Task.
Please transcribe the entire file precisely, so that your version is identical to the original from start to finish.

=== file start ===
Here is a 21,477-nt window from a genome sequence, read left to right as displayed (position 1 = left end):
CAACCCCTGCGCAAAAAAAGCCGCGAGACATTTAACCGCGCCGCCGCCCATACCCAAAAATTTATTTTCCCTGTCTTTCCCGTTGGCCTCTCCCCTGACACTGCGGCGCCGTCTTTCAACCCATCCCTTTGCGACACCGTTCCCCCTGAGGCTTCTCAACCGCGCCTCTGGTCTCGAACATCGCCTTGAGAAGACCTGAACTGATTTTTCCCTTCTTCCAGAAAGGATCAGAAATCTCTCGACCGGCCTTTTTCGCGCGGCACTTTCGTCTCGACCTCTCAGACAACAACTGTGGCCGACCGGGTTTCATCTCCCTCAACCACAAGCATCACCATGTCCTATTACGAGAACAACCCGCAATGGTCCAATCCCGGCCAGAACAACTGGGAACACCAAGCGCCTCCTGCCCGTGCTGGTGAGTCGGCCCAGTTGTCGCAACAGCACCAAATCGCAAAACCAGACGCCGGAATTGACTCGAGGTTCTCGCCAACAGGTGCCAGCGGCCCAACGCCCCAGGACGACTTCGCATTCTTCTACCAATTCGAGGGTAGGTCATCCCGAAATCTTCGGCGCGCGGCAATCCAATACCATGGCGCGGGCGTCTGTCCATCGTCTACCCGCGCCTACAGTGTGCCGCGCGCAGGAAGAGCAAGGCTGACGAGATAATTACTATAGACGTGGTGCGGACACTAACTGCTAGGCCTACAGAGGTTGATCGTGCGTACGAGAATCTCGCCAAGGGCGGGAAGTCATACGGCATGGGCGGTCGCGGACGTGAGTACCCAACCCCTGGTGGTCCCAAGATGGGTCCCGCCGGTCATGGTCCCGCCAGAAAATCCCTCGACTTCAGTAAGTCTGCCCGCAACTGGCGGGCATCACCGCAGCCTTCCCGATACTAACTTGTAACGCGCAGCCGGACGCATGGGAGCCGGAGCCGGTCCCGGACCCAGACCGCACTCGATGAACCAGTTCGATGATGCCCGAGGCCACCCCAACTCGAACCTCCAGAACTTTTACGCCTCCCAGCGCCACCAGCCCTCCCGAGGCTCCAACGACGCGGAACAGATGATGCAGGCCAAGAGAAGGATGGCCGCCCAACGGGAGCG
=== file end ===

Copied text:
Here is a 21,477-nt window from a genome sequence, read left to right as displayed (position 1 = left end):
CAACCCCTGCGCAAAAAAAGCCGCGAGACATTTAACCGCGCCGCCGCCCATACCCAAAAATTTATTTTCCCTGTCTTTCCCGTTGGCCTCTCCCCTGACACTGCGGCGCCGTCTTTCAACCCATCCCTTTGCGACACCGTTCCCCCTGAGGCTTCTCAACCGCGCCTCTGGTCTCGAACATCGCCTTGAGAAGACCTGAACTGATTTTTCCCTTCTTCCAGAAAGGATCAGAAATCTCTCGACCGGCCTTTTTCGCGCGGCACTTTCGTCTCGACCTCTCAGACAACAACTGTGGCCGACCGGGTTTCATCTCCCTCAACCACAAGCATCACCATGTCCTATTACGAGAACAACCCGCAATGGTCCAATCCCGGCCAGAACAACTGGGAACACCAAGCGCCTCCTGCCCGTGCTGGTGAGTCGGCCCAGTTGTCGCAACAGCACCAAATCGCAAAACCAGACGCCGGAATTGACTCGAGGTTCTCGCCAACAGGTGCCAGCGGCCCAACGCCCCAGGACGACTTCGCATTCTTCTACCAATTCGAGGGTAGGTCATCCCGAAATCTTCGGCGCGCGGCAATCCAATACCATGGCGCGGGCGTCTGTCCATCGTCTACCCGCGCCTACAGTGTGCCGCGCGCAGGAAGAGCAAGGCTGACGAGATAATTACTATAGACGTGGTGCGGACACTAACTGCTAGGCCTACAGAGGTTGATCGTGCGTACGAGAATCTCGCCAAGGGCGGGAAGTCATACGGCATGGGCGGTCGCGGACGTGAGTACCCAACCCCTGGTGGTCCCAAGATGGGTCCCGCCGGTCATGGTCCCGCCAGAAAATCCCTCGACTTCAGTAAGTCTGCCCGCAACTGGCGGGCATCACCGCAGCCTTCCCGATACTAACTTGTAACGCGCAGCCGGACGCATGGGAGCCGGAGCCGGTCCCGGACCCAGACCGCACTCGATGAACCAGTTCGATGATGCCCGAGGCCACCCCAACTCGAACCTCCAGAACTTTTACGCCTCCCAGCGCCACCAGCCCTCCCGAGGCTCCAACGACGCGGAACAGATGATGCAGGCCAAGAGAAGGATGGCCGCCCAACGGGAGCG